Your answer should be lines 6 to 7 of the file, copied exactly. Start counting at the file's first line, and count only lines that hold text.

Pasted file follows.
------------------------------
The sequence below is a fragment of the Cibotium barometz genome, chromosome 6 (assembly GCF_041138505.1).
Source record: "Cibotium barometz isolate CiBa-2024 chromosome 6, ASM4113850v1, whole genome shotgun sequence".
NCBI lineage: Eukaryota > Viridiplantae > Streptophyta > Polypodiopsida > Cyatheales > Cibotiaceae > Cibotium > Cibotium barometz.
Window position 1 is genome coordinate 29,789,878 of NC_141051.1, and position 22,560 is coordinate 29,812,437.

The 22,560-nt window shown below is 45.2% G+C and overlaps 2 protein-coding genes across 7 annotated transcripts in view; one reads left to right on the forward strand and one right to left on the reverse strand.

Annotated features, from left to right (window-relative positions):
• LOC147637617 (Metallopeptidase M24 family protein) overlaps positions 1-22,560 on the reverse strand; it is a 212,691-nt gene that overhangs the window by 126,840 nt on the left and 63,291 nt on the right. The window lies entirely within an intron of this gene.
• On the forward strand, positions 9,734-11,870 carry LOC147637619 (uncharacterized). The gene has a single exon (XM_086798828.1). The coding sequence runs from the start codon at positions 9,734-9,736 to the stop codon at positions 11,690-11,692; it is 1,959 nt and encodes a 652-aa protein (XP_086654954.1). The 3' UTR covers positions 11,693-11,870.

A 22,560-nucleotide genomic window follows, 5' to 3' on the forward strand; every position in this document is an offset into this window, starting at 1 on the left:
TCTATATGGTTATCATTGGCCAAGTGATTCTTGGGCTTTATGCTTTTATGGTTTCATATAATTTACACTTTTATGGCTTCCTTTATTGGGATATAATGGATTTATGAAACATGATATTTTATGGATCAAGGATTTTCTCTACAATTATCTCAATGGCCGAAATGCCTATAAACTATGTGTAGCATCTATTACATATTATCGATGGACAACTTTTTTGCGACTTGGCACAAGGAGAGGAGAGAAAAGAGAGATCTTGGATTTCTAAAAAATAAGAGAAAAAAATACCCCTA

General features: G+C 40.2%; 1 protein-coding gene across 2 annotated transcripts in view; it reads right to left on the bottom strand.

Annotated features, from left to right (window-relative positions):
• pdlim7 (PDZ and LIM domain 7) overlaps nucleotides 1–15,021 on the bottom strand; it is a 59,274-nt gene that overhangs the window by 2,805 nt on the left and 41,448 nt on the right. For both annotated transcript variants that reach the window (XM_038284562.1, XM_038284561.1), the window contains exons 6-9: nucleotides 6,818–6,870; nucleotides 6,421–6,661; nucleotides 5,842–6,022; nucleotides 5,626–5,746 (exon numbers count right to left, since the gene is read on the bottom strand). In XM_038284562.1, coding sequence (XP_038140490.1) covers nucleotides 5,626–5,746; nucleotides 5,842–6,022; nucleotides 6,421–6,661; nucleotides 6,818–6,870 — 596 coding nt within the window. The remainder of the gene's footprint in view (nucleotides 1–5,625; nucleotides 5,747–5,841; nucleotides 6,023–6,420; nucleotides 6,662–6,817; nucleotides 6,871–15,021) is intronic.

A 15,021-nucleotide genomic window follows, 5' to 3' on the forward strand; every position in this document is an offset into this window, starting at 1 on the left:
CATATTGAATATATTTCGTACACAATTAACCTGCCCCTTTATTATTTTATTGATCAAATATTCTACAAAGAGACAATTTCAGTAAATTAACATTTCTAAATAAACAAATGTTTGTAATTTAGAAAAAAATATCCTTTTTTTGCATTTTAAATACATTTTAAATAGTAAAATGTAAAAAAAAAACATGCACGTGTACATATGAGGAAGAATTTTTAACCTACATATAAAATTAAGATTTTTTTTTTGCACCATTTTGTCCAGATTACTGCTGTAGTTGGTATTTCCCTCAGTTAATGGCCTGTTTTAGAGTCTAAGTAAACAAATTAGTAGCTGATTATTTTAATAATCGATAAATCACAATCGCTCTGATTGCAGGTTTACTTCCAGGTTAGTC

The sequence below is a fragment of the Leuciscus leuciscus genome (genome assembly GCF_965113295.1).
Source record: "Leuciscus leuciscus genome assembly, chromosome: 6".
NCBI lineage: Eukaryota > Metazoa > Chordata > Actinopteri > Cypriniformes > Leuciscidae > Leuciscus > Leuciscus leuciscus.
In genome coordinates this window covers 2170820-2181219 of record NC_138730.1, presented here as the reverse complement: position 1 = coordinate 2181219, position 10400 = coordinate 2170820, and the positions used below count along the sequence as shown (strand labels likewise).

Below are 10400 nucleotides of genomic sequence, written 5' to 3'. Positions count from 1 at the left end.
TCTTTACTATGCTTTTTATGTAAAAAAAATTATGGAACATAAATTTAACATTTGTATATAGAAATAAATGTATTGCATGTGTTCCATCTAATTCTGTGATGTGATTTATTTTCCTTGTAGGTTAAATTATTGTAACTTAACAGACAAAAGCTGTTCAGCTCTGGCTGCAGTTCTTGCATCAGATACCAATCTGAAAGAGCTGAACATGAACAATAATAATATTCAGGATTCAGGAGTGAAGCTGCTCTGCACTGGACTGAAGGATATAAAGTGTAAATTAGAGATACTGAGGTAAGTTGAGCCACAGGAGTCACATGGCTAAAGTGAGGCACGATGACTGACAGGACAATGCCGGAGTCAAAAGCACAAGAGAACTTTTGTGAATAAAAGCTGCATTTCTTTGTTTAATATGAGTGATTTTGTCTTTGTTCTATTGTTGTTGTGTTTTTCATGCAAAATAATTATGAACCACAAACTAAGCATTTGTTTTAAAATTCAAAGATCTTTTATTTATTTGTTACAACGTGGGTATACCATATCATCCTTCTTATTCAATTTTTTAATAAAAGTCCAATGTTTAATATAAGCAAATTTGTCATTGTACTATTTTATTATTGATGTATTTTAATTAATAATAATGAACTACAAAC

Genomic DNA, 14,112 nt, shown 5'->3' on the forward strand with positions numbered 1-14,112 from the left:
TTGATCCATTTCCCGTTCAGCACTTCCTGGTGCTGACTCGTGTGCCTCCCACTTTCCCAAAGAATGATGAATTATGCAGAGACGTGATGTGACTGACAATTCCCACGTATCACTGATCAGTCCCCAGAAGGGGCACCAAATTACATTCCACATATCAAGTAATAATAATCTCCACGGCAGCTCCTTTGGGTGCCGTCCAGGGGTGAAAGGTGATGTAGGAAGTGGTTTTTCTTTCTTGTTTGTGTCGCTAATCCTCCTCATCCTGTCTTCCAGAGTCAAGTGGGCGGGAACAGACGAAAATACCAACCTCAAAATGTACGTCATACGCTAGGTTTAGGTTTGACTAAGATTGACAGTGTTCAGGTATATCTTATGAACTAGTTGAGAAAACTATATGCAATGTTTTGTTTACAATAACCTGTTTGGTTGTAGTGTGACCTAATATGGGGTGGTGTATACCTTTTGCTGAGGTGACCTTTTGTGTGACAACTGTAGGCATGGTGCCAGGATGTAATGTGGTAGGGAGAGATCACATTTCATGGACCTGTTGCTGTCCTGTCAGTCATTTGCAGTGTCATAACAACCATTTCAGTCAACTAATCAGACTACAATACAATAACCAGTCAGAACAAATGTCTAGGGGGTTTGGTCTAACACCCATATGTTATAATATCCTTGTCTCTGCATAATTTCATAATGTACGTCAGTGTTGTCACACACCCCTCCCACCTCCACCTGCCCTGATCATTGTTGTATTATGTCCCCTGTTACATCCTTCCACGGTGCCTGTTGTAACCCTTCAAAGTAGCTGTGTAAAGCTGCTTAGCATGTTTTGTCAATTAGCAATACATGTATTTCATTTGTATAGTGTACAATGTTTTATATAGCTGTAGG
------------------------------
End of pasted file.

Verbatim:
Annotated features, from left to right (window-relative positions):
• LOC147637617 (Metallopeptidase M24 family protein) overlaps positions 1-22,560 on the reverse strand; it is a 212,691-nt gene that overhangs the window by 126,840 nt on the left and 63,291 nt on the right. The window lies entirely within an intron of this gene.